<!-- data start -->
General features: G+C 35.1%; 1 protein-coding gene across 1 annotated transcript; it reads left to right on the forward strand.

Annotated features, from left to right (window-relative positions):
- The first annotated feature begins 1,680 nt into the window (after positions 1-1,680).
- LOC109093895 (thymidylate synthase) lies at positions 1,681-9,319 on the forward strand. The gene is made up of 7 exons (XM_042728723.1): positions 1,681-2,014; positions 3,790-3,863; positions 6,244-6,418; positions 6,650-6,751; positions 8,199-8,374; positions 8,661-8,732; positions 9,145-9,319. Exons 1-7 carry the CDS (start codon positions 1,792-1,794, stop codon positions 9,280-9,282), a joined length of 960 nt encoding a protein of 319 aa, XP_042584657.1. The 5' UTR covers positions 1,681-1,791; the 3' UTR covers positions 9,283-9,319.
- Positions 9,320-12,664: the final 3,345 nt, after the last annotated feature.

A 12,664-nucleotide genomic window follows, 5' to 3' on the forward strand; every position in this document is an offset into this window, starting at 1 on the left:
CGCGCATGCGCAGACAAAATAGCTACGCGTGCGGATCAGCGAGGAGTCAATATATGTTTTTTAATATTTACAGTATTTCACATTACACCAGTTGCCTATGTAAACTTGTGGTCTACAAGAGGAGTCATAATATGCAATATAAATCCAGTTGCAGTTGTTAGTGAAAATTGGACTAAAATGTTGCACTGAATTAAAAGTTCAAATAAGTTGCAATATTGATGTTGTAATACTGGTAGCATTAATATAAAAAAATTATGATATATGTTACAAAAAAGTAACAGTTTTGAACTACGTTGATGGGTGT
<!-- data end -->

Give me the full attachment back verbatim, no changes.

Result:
General features: G+C 35.1%; 1 protein-coding gene across 1 annotated transcript; it reads left to right on the forward strand.

Annotated features, from left to right (window-relative positions):
- The first annotated feature begins 1,680 nt into the window (after positions 1-1,680).
- LOC109093895 (thymidylate synthase) lies at positions 1,681-9,319 on the forward strand. The gene is made up of 7 exons (XM_042728723.1): positions 1,681-2,014; positions 3,790-3,863; positions 6,244-6,418; positions 6,650-6,751; positions 8,199-8,374; positions 8,661-8,732; positions 9,145-9,319. Exons 1-7 carry the CDS (start codon positions 1,792-1,794, stop codon positions 9,280-9,282), a joined length of 960 nt encoding a protein of 319 aa, XP_042584657.1. The 5' UTR covers positions 1,681-1,791; the 3' UTR covers positions 9,283-9,319.
- Positions 9,320-12,664: the final 3,345 nt, after the last annotated feature.

A 12,664-nucleotide genomic window follows, 5' to 3' on the forward strand; every position in this document is an offset into this window, starting at 1 on the left:
CGCGCATGCGCAGACAAAATAGCTACGCGTGCGGATCAGCGAGGAGTCAATATATGTTTTTTAATATTTACAGTATTTCACATTACACCAGTTGCCTATGTAAACTTGTGGTCTACAAGAGGAGTCATAATATGCAATATAAATCCAGTTGCAGTTGTTAGTGAAAATTGGACTAAAATGTTGCACTGAATTAAAAGTTCAAATAAGTTGCAATATTGATGTTGTAATACTGGTAGCATTAATATAAAAAAATTATGATATATGTTACAAAAAAGTAACAGTTTTGAACTACGTTGATGGGTGT